Patrick O’Connell is a self-taught chef born in DC. In 1978, Patrick opened The Inn at Little Washington. The restaurant is a showcase for the chef’s incredible dishes — a blend of American and international flavors that have earned him global recognition.

Today, The Inn at Little Washington is the first and only three-star Michelin restaurant in DC.

Chef O’Connell has been called the Pope of American cuisine, and that’s not a title he earned easily. The Inn’s food is inventive and fresh, but it keeps in touch with American culture: Lobster from Maine is paired with chardonnay from France. Classic American beef dishes are elevated with an Italian flair.

Beyond dishes that pay homage to the U.S., O’Connell maintains a sense of fun in his dining room. When entering the space, guests meet a fake cow on wheels named Faira. The cow rolls around, pushed by a server, offering diners a variety of high-end cheeses. The resulting environment is both high-end and relaxed — but the prices are nothing but expensive. A typical meal at O’Connell’s restaurant will cost you more than $240.

Did you know?

Chef O’Connell won the James Beard Lifetime Achievement award.


4. Métier

Approx. Meal Price: $255
Cuisine: Contemporary French and global flavors
Michelin Stars: 1
Location: 7th St NW
Métier
photo source: guide.michelin.com
Métier
photo source: guide.michelin.com

Métier is a contemporary French restaurant that was awarded one Michelin star for its inventive use of global flavors. Michelin says dishes like “flageolet bean purée with a pork jowl croquette” make the eatery’s tasting menu shine, as do sweet options like fermented chocolate ganache and toasted fennel crème.

Meals at Métier start at $200, but many diners pay about $255 in the end.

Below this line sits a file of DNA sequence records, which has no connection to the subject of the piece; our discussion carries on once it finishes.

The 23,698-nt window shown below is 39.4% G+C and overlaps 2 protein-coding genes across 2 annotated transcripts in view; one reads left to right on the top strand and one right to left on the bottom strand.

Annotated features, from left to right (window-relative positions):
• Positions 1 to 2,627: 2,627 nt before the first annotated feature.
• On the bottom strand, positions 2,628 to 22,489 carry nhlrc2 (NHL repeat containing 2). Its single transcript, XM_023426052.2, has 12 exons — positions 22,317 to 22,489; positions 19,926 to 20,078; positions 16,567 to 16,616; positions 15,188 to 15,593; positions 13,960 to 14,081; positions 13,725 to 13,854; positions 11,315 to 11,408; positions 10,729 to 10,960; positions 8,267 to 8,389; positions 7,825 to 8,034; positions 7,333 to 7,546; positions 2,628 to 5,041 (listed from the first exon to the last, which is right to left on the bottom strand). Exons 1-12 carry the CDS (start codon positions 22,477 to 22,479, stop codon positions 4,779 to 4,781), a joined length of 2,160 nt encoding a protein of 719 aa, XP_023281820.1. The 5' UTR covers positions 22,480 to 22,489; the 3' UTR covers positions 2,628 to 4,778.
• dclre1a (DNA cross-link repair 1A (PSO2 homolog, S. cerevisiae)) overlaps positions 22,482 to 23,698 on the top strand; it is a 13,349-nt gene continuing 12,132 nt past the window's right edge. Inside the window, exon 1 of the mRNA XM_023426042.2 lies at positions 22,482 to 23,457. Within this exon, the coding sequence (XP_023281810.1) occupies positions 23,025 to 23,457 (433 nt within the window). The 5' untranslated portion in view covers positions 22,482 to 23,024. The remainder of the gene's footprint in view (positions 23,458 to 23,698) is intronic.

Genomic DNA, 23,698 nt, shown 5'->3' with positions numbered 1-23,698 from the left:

Did you know?

Métier only seats 20 guests. Diners can lounge and enjoy a glass of Champagne before their meal, or head directly to the dining room where they encounter views of the Chef’s kitchen as their meal is cooked.


3. Minibar

Approx. Meal Price: $295
Cuisine: Contemporary
Michelin Stars: 2
Location: 855 E St NW
Minibar
photo source: architectmagazine.com
Minibar
photo source: guide.michelin.com

Stylized with a lowercase M, minibar by José Andrés greets diners with a suited host and a lounge offering Champagne. When it’s time to eat, guests move beyond the lounge and are seated in a unique dining room with a contemporary edge. Created by CORE architecture + design, the space offers a glimpse of the boundary-pushing food about to be served.

A taco with a shell of green seaweed. Cod sperm sacs. Soy sauce caramel. The dishes offered at minibar are a fascinating blend of contemporary experiments and traditional Japanese cuisine. Chef Andrés and his team spend months researching and crafting each tasting menu before releasing their wild creations to the wealthy public.

The result is a one-of-a-kind restaurant that’s been awarded two Michelin stars.

Did you know?

Michelin says minibar’s menu is filled with whimsy.


2. Jônt

Approx. Meal Price: $305
Cuisine: Contemporary
Michelin Stars: 2
Location: 14th St NW
Jônt
photo source: guide.michelin.com
Jônt
photo source: guide.michelin.com

Jônt is owned by Chef Ryan Ratino. The restaurant has a goal of “taking down the walls between kitchen and guests,” bringing diners on a creative journey of unique foods influenced by Japanese cuisine.

Michelin calls the restaurant’s cooking style “highly technical” and mentions the creative ways dishes are elevated: “Rohan duck may be familiar, but soars to new heights with a decadent sauce Royale.”

Overall, Jônt’s tasting menu includes more than 30 unique dishes incorporating expensive ingredients from around the world. A typical meal in the exclusive eatery will cost you more than $300, while wine pairings cost up to $650.

Did you know?

Michelin says Jônt’s dishes are “bold and beautiful.”


1. Pineapple and Pearls

Approx. Meal Price: $325
Cuisine: Contemporary
Michelin Stars: 2
Location: 8th St SE
Pineapple and Pearls
photo source: pcsgc.com
Pineapple and Pearls
photo source: guide.michelin.com

Pineapple and Pearls is the most expensive restaurant in DC.

Pineapple and Pearls is a very unique restaurant. The eatery says it doesn’t have a dress code, but if it did, it would include “Something along the lines of emerald green tuxedo dinner jackets and gold sequin dresses.” The space has a party-like feel, with fun and inventive dishes alongside modern drinks and a lively dinner crowd.

Michelin calls the restaurant a memorable gem, describing the food as “ambitious yet whimsical.”

Overall, a meal at Pineapple and Pearls will cost you more than $300.

Did you know?

Pineapple and Pearls doesn’t accept tips, but the restaurant does have a corkage fee, a service fee, and additional drink prices — so dinner bills can get big pretty quickly.